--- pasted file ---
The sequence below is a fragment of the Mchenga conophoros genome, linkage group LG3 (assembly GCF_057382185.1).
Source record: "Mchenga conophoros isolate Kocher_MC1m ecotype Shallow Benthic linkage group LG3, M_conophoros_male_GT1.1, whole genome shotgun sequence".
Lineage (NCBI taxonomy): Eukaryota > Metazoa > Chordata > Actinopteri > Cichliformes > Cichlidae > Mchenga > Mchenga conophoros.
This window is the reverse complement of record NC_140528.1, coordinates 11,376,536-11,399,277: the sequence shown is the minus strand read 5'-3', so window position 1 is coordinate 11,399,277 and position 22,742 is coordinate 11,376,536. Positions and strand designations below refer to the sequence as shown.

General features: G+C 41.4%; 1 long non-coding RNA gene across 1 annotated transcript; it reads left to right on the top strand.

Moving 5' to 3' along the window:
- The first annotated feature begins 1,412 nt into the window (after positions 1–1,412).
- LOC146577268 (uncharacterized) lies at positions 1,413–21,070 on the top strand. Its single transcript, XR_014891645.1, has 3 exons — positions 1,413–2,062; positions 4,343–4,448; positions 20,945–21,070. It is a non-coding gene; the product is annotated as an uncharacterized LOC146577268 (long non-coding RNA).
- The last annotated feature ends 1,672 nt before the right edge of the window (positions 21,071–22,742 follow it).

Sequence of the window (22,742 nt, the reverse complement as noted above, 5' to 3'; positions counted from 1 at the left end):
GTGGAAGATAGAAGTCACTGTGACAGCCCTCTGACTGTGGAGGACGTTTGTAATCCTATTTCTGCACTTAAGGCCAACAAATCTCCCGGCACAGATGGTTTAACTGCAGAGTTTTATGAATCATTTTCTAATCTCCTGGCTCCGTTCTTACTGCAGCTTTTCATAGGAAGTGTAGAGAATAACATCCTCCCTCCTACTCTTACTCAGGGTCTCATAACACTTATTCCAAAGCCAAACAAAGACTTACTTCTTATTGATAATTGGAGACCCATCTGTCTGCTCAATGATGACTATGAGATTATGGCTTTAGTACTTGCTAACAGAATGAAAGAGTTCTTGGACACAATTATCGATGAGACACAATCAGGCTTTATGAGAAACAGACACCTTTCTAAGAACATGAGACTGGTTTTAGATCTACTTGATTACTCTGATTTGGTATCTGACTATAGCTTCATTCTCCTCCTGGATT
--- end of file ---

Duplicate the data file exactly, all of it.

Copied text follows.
The sequence below is a fragment of the Mchenga conophoros genome, linkage group LG3 (assembly GCF_057382185.1).
Source record: "Mchenga conophoros isolate Kocher_MC1m ecotype Shallow Benthic linkage group LG3, M_conophoros_male_GT1.1, whole genome shotgun sequence".
Lineage (NCBI taxonomy): Eukaryota > Metazoa > Chordata > Actinopteri > Cichliformes > Cichlidae > Mchenga > Mchenga conophoros.
This window is the reverse complement of record NC_140528.1, coordinates 11,376,536-11,399,277: the sequence shown is the minus strand read 5'-3', so window position 1 is coordinate 11,399,277 and position 22,742 is coordinate 11,376,536. Positions and strand designations below refer to the sequence as shown.

General features: G+C 41.4%; 1 long non-coding RNA gene across 1 annotated transcript; it reads left to right on the top strand.

Moving 5' to 3' along the window:
- The first annotated feature begins 1,412 nt into the window (after positions 1–1,412).
- LOC146577268 (uncharacterized) lies at positions 1,413–21,070 on the top strand. Its single transcript, XR_014891645.1, has 3 exons — positions 1,413–2,062; positions 4,343–4,448; positions 20,945–21,070. It is a non-coding gene; the product is annotated as an uncharacterized LOC146577268 (long non-coding RNA).
- The last annotated feature ends 1,672 nt before the right edge of the window (positions 21,071–22,742 follow it).

Sequence of the window (22,742 nt, the reverse complement as noted above, 5' to 3'; positions counted from 1 at the left end):
GTGGAAGATAGAAGTCACTGTGACAGCCCTCTGACTGTGGAGGACGTTTGTAATCCTATTTCTGCACTTAAGGCCAACAAATCTCCCGGCACAGATGGTTTAACTGCAGAGTTTTATGAATCATTTTCTAATCTCCTGGCTCCGTTCTTACTGCAGCTTTTCATAGGAAGTGTAGAGAATAACATCCTCCCTCCTACTCTTACTCAGGGTCTCATAACACTTATTCCAAAGCCAAACAAAGACTTACTTCTTATTGATAATTGGAGACCCATCTGTCTGCTCAATGATGACTATGAGATTATGGCTTTAGTACTTGCTAACAGAATGAAAGAGTTCTTGGACACAATTATCGATGAGACACAATCAGGCTTTATGAGAAACAGACACCTTTCTAAGAACATGAGACTGGTTTTAGATCTACTTGATTACTCTGATTTGGTATCTGACTATAGCTTCATTCTCCTCCTGGATT